After the Stasi detained Frau Paul, she and her husband were imprisoned and then tried for collaborating against the authority of the East German government. She was found guilty and sent to Hohenschönhausen, where she served almost two years. Frau Paul takes Funder to this infamous prison building. Inside, Paul shows Funder the cell in which she was kept—it’s so tiny that she can’t even stand upright. Every day, Paul would hear the sounds of other prisoners going mad with fear and boredom.
Earlier in the book, Klaus mentioned Hohenschönhausen in his song; it was one of the largest and most infamous prisons in East Germany. Paul endured months of agony as a result of her decision to remain true to her morals and apart from her child.
While Frau Paul was in prison, Torsten remained in the hospital in West Germany, barely surviving. Doctors remember that Torsten, in spite of his sickness, was “the darling of the ward.” Michael Hinze continued to live in West Germany, and was never arrested or assassinated by the Stasi. After Frau Paul and her husband were released from jail in 1964, they got word that Torsten was celebrating Easter in the hospital, and had painted a picture for his parents. He was released from the hospital at the age of five and sent back to East Germany.
Frau Paul must have thought about Torsten every day: she was worried about his sickly condition, and wanted to take care of him. Paul was eventually reunited with her son, but by this time she’d missed out on five full years of his life, a loss she’d never fully recover.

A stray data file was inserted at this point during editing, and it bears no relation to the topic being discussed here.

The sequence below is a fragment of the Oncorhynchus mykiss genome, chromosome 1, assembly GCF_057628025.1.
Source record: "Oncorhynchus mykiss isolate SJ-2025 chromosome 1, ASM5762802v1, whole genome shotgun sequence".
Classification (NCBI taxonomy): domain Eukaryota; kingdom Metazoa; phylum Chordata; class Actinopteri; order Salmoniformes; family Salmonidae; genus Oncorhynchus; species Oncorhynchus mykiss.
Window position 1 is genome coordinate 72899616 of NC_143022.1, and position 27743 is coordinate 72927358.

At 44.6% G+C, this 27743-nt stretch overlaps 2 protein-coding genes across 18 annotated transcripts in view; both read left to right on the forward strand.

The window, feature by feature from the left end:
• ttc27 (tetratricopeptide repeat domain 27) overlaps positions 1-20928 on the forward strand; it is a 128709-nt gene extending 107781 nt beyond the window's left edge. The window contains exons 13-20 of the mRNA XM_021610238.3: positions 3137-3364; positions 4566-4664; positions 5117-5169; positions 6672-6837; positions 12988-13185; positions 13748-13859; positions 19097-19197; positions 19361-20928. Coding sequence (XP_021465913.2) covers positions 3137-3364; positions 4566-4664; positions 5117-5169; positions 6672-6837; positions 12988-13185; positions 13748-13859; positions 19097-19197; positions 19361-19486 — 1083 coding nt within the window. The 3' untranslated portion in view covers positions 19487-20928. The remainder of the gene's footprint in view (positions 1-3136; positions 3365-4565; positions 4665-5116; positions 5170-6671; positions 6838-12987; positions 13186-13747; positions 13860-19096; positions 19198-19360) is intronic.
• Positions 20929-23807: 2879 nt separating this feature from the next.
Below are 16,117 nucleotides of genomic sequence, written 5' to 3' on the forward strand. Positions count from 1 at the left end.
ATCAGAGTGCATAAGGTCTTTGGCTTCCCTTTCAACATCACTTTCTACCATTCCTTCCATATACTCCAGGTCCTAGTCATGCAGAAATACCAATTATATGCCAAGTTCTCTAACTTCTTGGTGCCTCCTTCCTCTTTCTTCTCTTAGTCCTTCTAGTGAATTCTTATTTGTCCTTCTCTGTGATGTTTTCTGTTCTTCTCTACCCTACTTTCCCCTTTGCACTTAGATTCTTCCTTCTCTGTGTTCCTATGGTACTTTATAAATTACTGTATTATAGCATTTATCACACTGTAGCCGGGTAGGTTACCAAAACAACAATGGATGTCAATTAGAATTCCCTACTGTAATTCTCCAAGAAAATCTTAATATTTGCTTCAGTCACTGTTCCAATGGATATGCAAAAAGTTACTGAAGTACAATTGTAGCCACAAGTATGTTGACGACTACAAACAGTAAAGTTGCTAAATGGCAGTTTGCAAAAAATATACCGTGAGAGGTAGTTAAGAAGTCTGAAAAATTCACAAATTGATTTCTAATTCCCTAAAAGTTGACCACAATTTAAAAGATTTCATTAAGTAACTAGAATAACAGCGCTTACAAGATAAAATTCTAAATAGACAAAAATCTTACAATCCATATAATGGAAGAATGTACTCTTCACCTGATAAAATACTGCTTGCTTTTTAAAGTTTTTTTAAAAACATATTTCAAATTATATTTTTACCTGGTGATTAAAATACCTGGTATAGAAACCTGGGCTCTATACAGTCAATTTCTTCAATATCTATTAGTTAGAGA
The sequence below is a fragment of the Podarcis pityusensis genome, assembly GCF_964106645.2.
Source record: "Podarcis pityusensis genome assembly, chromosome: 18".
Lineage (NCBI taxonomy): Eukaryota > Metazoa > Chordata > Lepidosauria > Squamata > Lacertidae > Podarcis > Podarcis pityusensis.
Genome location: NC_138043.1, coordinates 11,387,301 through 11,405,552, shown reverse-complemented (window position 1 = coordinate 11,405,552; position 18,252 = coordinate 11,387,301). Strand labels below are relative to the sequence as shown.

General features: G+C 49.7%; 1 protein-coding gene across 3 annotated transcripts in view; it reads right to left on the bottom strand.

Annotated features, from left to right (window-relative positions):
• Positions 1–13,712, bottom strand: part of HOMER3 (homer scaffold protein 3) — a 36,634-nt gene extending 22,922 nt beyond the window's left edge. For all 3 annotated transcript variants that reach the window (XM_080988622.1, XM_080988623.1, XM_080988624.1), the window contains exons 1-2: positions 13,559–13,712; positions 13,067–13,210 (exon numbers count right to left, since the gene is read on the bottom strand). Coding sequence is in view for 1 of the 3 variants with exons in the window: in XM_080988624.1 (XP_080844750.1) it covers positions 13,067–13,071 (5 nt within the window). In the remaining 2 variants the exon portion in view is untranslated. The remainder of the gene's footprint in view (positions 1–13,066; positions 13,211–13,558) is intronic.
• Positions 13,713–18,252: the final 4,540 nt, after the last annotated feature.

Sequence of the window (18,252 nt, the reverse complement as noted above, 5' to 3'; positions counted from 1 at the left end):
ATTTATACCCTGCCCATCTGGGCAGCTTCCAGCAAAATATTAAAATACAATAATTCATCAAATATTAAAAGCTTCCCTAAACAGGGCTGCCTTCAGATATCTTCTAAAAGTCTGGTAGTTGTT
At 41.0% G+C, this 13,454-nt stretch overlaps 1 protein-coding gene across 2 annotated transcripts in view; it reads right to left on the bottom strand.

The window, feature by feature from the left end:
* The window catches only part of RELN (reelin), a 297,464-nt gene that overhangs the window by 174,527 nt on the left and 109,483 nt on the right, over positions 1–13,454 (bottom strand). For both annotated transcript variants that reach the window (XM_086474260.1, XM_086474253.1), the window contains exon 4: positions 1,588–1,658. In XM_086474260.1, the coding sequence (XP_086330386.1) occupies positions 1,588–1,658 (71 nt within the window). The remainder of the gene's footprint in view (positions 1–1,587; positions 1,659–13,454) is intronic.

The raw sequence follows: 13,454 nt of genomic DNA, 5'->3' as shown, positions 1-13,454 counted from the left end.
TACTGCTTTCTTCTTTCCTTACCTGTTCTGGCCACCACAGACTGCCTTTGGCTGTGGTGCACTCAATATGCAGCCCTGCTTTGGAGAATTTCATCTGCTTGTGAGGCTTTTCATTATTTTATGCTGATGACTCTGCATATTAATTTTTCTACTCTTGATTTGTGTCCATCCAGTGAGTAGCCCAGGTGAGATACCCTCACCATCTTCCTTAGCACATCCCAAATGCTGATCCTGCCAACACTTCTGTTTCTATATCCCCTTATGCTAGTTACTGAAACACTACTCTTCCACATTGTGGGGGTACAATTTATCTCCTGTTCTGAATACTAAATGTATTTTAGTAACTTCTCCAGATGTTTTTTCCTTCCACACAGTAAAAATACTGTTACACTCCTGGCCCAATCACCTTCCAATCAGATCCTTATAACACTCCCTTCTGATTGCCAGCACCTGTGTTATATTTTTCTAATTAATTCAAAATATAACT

Frau Paul could now be with Torsten, and yet Torsten had no concept of life outside his hospital. Sometimes, Torsten felt like a stranger. Frau Paul introduces Funder to Torsten, a small, unhealthy-looking man. He tells Funder that he’s proud of his mother for making the decision not to cooperate with the Stasi. Torsten grew up moving back and forth between East and West Berlin for medical reasons, and as a result various people asked him to smuggle things over the border. The Stasi asked him to inform on these people but he refused. Today, he collects a government invalid pension and claims to live “for the day.” He tells Funder he’s glad the Berlin Wall is no more—if it were still around, “It would remind me that it could come back. That everything that’s happened might be reversed.”
The chapter ends on a melancholy note: Torsten doesn’t seem to begrudge his mother for her decision not to cooperate with the Stasi, and he even seems to have taken inspiration from her (hence his own refusal to cooperate). And yet there’s an undeniable gap between Paul and Torsten, caused by their five years of separation—as Paul admits, Torsten sometimes felt like a stranger to her. Torsten’s parting thoughts could be a thesis statement for Stasiland itself: the advancement of German society, while worth celebrating, is still fragile and even reversible.